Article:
This can help kids identify where the animals would typically be seen when they may be in an area that contains a dangerous animal. I really enjoy how the book also includes a spread on things to bring for emergencies in the wild. What an awesome gift this would be for an outdoor loving kid! There is even a spread in the back about what you should take with you when exploring.

An all-around great book!

I give this book five out of five bookworms!

Review! 100 Things to Be When You Grow Up by Lisa M. Gerry

10 Jul

100 Things to Be When You Grow Up
By Lisa M. Gerry
256pages – ages 7+
Published by National Geographic Children’s Books on March 14, 2017

Synopsis from Publisher- “Who says adults can’t have fun? This book explores 100 of the coolest, wackiest, and most amazing jobs and careers out there, from astronaut to zookeeper, ice cream taster to game maker. ”

What I Thought- I really like the format of this book. It is a list, with one career per spread – except for when they include a longer interview with an expert in a field. That’s another thing I liked; the interviews with people who actually do the job – it’s a nice touch. The jobs are ones you may or may not have heard of, with things like a fire fighter to an adventure guide. Ms. Gerry presents the information in a fun way, and I love that she also includes tips for any career, made to get kids thinking about the future. I like the variety of jobs included, and that they included some odd ones that aren’t that hard to get. This was a nice nonfiction book to get kids thinking about their future, and I really hope that kids give it a look and find something to tickle their inspirations!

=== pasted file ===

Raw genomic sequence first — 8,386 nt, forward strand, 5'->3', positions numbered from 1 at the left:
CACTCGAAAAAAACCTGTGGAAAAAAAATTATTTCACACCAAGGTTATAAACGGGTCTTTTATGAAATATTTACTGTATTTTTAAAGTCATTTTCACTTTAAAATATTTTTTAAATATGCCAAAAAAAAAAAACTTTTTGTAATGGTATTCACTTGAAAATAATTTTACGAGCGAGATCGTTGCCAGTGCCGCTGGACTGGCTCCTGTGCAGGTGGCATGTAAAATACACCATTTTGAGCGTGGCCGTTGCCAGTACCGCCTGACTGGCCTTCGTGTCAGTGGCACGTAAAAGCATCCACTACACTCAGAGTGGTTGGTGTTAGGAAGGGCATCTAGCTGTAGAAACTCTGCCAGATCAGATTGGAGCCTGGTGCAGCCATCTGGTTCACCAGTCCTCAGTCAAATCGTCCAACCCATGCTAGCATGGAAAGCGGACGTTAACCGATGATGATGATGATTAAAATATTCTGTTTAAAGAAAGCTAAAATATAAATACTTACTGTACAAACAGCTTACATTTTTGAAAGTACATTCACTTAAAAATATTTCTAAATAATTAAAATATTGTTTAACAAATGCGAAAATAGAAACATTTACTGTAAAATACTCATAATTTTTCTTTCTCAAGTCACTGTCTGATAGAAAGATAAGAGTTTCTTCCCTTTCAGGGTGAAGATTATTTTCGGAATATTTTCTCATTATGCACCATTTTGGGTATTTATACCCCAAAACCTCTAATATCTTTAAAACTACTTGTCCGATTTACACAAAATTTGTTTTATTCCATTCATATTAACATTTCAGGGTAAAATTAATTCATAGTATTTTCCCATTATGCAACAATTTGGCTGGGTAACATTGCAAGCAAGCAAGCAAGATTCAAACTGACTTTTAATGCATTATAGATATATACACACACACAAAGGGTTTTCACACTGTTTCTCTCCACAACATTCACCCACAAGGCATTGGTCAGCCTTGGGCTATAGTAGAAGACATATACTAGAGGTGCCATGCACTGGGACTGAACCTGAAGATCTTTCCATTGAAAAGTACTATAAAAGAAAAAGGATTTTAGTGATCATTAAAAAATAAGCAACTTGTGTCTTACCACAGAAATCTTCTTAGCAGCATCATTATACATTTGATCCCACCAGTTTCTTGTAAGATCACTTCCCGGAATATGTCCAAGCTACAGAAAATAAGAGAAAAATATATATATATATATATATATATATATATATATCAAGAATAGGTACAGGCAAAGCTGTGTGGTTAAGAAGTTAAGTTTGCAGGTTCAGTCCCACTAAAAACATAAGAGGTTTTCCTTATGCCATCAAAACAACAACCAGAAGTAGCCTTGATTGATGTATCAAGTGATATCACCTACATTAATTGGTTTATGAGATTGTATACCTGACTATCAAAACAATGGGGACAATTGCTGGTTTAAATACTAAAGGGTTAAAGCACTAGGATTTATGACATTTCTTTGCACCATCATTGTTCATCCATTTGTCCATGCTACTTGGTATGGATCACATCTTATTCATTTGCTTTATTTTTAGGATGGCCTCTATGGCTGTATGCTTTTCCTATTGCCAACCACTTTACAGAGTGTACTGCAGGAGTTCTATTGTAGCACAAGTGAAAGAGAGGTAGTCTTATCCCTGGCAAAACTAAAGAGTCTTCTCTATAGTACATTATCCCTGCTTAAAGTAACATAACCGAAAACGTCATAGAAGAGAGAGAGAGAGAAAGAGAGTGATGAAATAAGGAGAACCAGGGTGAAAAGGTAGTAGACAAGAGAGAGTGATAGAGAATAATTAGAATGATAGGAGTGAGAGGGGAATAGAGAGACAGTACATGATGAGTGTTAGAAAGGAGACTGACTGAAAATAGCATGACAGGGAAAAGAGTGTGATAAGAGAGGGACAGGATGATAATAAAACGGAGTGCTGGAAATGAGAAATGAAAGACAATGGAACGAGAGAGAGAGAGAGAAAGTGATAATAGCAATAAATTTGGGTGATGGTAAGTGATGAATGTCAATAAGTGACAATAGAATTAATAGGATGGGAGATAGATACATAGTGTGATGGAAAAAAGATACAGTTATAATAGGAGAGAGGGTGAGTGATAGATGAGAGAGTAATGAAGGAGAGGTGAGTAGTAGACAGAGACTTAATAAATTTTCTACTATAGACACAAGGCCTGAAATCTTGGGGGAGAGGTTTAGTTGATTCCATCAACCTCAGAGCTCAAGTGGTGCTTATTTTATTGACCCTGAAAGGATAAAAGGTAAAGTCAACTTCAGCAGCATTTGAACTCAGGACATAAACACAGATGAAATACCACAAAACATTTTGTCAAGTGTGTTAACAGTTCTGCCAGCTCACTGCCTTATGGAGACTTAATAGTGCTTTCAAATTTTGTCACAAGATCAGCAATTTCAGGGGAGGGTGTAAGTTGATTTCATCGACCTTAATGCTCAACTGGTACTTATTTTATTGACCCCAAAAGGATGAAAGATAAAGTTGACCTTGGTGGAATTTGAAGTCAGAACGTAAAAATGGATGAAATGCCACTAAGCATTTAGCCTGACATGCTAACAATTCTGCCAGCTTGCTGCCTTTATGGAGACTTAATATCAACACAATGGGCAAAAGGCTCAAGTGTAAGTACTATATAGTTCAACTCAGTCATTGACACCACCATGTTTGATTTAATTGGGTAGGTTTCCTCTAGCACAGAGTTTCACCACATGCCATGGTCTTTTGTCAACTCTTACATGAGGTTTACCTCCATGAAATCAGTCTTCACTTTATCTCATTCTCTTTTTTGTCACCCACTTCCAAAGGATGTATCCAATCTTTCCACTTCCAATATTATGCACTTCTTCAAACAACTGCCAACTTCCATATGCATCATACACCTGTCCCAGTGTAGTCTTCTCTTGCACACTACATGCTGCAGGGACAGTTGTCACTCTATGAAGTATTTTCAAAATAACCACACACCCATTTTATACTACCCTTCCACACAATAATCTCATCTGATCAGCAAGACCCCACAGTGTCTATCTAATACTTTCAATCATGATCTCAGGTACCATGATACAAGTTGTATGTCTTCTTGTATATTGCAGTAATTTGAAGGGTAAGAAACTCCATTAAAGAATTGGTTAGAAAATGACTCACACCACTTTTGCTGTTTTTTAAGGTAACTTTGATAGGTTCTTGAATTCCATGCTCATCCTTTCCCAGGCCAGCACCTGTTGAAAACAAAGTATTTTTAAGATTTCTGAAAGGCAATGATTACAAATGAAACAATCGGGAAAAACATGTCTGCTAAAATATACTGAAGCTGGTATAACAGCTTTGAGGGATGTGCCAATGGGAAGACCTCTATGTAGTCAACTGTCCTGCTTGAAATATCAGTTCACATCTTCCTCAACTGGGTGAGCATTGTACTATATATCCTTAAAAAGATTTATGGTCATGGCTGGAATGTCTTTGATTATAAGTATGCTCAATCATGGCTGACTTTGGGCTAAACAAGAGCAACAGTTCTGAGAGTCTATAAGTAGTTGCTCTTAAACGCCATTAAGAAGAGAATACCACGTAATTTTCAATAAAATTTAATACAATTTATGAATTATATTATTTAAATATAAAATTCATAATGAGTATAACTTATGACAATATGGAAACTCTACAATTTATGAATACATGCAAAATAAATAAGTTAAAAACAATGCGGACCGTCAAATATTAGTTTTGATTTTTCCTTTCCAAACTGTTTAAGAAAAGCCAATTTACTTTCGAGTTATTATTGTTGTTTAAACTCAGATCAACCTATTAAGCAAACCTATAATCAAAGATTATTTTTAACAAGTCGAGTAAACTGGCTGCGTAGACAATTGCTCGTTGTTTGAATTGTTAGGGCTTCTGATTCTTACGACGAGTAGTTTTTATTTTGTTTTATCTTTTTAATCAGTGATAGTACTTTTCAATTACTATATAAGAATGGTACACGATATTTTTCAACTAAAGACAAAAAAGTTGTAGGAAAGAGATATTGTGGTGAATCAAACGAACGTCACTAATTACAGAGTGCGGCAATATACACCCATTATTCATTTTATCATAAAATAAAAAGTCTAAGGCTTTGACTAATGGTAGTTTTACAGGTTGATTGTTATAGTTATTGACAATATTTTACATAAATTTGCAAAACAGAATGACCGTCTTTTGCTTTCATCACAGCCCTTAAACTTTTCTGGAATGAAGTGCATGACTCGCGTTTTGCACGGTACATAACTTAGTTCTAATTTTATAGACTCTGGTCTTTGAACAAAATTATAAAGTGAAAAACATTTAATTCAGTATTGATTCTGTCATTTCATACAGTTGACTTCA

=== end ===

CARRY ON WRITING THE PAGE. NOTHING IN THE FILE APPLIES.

I give this book five out of five bookworms!

Blog Tour! TWO TRUTHS AND A LIE: IT’S ALIVE! By Ammi-Joan Paquette and Laurie A. Thompson

24 Jun


TWO TRUTHS AND A LIE: IT’S ALIVE!
By Ammi-Joan Paquette and Laurie A. Thompson
Illustrated by Lisa K. Weber
176 pages – ages 7+
Will be Published by Walden Pond Press on June 27, 2017

Synopsis from Publisher- “Did you know that there is a fungus that can control the mind of an ant and make it do its bidding? Would you believe there is such a thing as a corpse flower—a ten-foot-tall plant with a blossom that smells like a zombie? How about a species of octopus that doesn’t live in water but rather lurks in trees in the Pacific Northwest?
Every story in this book is strange and astounding. But not all of them are real. Just like the old game in this book’s title, two out of every three stories are completely true and one is an outright lie. Can you guess which? It’s not going to be easy. Some false stories are based on truth, and some of the true stories are just plain unbelievable. And they’re all accompanied by dozens of photos, maps, and illustrations. Amaze yourself and trick your friends as you sort out the fakes from the facts!”